Grace, like all first babies, comes into the house like a tidal wave; everything is engulfed. “I miss simple thought,” Abu-Jaber despairs. “Three, four, five months pass and I’ve barely written a word . . . . My old office contains a crib, a changing table, and perhaps thirty-three stuffed animals.”Help arrives in the form of a babysitter named Janet (the “Cuban Mary Poppins,” according to a recommendation), and with her comes a new kind of culinary tête-à-tête. After learning far too much about the dramas and intricacies of Janet’s perilous family life, Abu-Jaber wants to offer assistance. “Because I can’t think what else to do to help, I begin making big pots of food in the afternoon and sending Janet home with bowls of pasta carbonara, meatballs, spicy chili, lentil soup.” Things escalate as Janet asks for dishes Abu-Jaber has never made before and then feels free to critique them. “One night, I hand her a cooling loaf of sweet Cuban bread. The next day, she tells me that they’d eaten it but I hadn’t used the right flour.The “gift” of a Caribbean cookbook follows. Wherever the members of that long-ago women’s-studies reading group are now, I suspect they would not approve.

There is also a surprise fringe benefit to those long hours in the kitchen—a dash of hope alongside the resentment.“The minute actions of slipping skin from the garlic, washing lettuce, and stirring a roux or risotto steady the mind, release imagination,” Abu-Jaber realizes. “I jot book notes on the backs of recipe cards—details, plot points, fragments of metaphors, images. Gradually, a writing life reassembles itself within the form of this new life.” Domesticity, that so-called scourge of the creative impulse, turns out to be the very thing that brings Abu-Jaber back to herself by forcing her to focus. The writing and the “what-the-hell” aren’t quite as diametrically opposed as she’s been led to believe.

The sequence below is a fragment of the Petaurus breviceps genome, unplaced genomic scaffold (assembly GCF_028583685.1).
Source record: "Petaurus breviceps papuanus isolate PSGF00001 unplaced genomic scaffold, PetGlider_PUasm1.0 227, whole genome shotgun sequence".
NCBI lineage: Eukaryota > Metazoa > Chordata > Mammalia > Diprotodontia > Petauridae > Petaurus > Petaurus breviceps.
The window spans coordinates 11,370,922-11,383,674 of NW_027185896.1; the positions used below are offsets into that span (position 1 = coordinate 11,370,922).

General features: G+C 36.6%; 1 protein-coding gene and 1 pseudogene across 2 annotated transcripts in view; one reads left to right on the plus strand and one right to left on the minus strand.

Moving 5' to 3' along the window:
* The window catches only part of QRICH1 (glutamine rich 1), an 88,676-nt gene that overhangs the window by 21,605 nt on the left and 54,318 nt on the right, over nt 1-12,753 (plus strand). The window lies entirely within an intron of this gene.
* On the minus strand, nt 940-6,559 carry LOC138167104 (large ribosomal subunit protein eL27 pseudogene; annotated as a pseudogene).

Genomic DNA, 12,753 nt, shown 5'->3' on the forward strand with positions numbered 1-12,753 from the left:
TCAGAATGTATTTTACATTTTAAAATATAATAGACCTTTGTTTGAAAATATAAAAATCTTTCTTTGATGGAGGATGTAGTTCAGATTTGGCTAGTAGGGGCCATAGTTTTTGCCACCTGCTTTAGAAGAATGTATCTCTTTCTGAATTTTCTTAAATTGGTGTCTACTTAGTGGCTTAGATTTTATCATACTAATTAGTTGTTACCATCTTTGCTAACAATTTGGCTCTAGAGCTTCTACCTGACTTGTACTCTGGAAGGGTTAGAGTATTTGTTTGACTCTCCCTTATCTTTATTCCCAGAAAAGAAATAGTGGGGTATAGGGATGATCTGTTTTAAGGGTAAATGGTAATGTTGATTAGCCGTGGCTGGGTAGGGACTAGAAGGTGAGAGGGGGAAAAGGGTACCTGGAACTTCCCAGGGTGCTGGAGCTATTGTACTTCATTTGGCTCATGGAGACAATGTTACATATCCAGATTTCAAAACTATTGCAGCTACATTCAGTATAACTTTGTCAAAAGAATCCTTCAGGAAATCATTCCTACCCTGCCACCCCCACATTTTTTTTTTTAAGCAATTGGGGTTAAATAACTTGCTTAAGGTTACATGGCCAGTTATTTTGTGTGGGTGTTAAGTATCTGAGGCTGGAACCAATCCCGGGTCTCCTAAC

There are other minor miracles of rapprochement as well. In telling his granddaughter the story of his misguided first dinner with her namesake, now dead, Bud puts a new spin on the ending: “‘First, on the table—these shrimps, I never seen anything like. Huge like soursour. . . . ’ Cockroaches. . . . Bud shook his head. . . . ‘I miss her. She was a good fighter. Grace loved to fight. To this day I miss her.’” In her place, he showers affection, and food, on his new Grace, also with a revised final act: “He gives her bites of lebaneh, falafel, grilled shish kabobs, stuffed grape leaves, hummus, grilled halloumi cheese. . . . Then he settles her on his lap . . . and feeds her cookies.” What started as a battle of cuisines has become a seamless progression from Bud’s food to Grace’s, a sweet acknowledgment of that dual heritage from the person who seemed least likely to ever offer it up.

It’s always worth remembering that people change in ways you can’t envision until it’s happened. “The Qur’an says, We are one human family, make peace with your brothers and sisters,” Abu-Jaber tells us. “Another way of saying, I think, put out more plates.”

Melanie Rehak is the author of Eating for Beginners (Houghton Mifflin Harcourt, 2010).